HAMILTON — Ken Forth doesn’t like to be screamed at. But he was under attack for three hours in an online Zoom call in early August.
The federal government was supposed to moderate the meeting with numerous migrant workers advocacy groups, another five Canadian agriculture groups, and officials from foreign countries who supply the workers. According to Forth, a Hamilton-area broccoli grower and president of Foreign Agricultural Resource Management Services that facilitates foreign workers coming to Canada, it was not a meeting at all. “It was a screamfest.”
According to the advocacy groups there is not one good thing about the seasonal Agricultural Workers Program that hired about 40,000 foreign workers on farms this year, even though some workers return for decades to the same farm, Forth said. One migrant worker named his son after his Ontario farm employer.
“Those people screamed at us for three straight hours,” Forth said. “The government didn’t moderate it. They didn’t say, ‘Okay, let’s hear from the other side.’ They didn’t do anything. They sat there silent. And I am not exaggerating — three straight hours.”
The meeting was planned to discuss migrant worker housing and after a few minutes, everything went sideways, he said. “It was an all-out attack on everything. On everything. These groups feel there is not one positive thing. There is not one good farmer. They are way over the top and seemed to have been given oxygen by our federal government.”
Some advocacy groups feed off a $50-million federally-funded program over three years, he said.
Forth said he said nothing during the meeting and when one farm representative spoke up, “they attacked her viciously.”
Foreign country representatives called Forth during the meeting to find out what is happening on Canadian farms. Jamaica is now sending a six-member team to Canada to talk with migrant workers to discuss allegations of “systematic slavery” in a “decades-old scheme.”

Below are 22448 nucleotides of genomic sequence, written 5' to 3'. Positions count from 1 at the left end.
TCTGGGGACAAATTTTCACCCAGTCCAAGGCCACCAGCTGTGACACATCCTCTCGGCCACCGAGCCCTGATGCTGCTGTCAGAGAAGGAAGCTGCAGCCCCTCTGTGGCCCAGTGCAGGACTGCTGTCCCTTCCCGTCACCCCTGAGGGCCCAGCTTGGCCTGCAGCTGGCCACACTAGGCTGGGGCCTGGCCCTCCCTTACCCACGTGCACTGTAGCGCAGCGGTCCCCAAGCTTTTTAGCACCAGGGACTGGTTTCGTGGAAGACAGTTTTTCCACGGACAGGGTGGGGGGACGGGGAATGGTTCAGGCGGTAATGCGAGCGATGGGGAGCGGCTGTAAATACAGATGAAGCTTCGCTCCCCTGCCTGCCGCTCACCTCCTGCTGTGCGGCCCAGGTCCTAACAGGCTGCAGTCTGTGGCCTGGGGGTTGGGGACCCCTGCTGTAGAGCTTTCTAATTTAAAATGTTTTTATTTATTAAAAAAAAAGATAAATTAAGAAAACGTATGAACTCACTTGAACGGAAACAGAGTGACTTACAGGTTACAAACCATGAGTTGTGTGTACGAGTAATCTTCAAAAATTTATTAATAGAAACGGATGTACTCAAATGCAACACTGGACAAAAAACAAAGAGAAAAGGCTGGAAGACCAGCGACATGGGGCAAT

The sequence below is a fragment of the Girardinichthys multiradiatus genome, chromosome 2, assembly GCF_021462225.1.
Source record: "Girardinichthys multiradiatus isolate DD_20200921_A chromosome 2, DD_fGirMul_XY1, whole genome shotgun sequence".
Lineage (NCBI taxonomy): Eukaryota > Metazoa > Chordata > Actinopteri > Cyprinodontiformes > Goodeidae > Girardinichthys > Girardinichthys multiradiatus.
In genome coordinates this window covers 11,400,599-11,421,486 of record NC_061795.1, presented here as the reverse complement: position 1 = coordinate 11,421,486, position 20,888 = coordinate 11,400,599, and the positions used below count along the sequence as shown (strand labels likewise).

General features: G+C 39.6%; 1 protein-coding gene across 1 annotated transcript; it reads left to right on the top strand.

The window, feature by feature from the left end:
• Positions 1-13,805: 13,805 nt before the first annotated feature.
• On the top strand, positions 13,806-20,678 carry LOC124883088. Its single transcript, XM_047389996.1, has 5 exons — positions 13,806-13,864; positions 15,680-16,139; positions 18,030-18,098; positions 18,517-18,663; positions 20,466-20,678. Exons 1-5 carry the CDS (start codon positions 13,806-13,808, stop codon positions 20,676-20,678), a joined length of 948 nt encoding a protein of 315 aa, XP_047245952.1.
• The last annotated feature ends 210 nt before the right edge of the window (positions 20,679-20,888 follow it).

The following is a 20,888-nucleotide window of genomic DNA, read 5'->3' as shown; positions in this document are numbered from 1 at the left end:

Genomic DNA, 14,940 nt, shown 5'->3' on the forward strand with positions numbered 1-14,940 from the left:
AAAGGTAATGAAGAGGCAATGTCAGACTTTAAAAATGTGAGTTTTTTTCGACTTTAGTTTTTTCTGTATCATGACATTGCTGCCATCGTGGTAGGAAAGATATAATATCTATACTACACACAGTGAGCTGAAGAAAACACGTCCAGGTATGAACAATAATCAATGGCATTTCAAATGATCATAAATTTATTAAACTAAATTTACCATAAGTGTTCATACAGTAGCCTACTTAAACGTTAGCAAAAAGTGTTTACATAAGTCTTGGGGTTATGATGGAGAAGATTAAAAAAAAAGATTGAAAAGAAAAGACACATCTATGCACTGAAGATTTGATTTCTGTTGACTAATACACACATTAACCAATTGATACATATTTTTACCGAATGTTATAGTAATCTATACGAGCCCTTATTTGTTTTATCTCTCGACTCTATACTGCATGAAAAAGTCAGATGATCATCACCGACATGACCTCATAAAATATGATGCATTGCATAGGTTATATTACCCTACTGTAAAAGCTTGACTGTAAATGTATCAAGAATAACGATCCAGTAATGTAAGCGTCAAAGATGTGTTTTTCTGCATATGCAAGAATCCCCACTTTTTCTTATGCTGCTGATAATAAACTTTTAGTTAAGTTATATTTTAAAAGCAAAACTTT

Among their concerns, advocacy groups argue that the worker contracts need changing and the workers need a union. “They would have you believe that the contracts have been there since 1966 and have not been changed,” Forth said. “That’s pure bullshit.” The contracts are reviewed every year.
Not only that but the industry is highly regulated and includes inspections from public health officials, Employment and Social Development Canada, the Ministry of Labour and Ministry of Health. “The Integrity branch of Service Canada can inspect at any time on any issue,” he said. “If a farmer has workers, he had to jump through many hoops to get them.”
The workers only pay up to 50 per cent of their flight to Canada and their lodgings are free. They also receive the same job protection as other Ontarians, including receiving OHIP (Ontario’s medical insurance), employment insurance benefits and guaranteed provincial minimum wage. They qualify for compensation, if necessary, through the Workplace Safety Insurance Board. The program also provides 24-hour access to consular or liaison services if complications arise.
He added that any industry can have a bad apple and if this happens none of the other farm operators want them undermining the program. “If someone is doing something wrong, let’s get rid of them.”
Advocacy groups at the August meeting included Justice for Migrant Workers and Migrant Workers for Change. But the most influential group was the United Food and Commercial Workers Union. “They have been trying to seize power since 1986. They want to control the industry. They want union dues and they want to control the food supply.”
He added that his organization has been to court to testify in union attacks on labour laws for 35 years and have beaten them three times at the Supreme Court of Canada and on numerous occasions at lower courts.
There’s big money and power in this battle for them, Forth said. He added that in court “our strategy is to tell the truth.”
The truth is boring but farm groups provide the evidence and judges are smart and see what is going on, he said. The mainstream media is not interested in the farmers’ side of the story, he said, adding that sensational bad news stories grab the headlines. “Facts don’t draw a crowd.”
Many foreign workers are also annoyed at how they are being portrayed, he said. “Most are very happy with the way this thing runs. If they are treated properly, they enjoy what they do. I have a guy on my farm this year, this is his 32nd year. I have lots of them over 20 years.”
He cautioned that the migrant worker issue has now changed and has become political. “And political is dangerous.” Politicians are worried about the vote and farmers in that category lose every time, he said. The ag sector is two per cent of the workforce and fruits and vegetable is one-half of one-percent. But he stressed the importance of the industry. Agriculture is the largest Ontario-owned business in Ontario, pointing out that the head offices in the automotive sector are in other countries.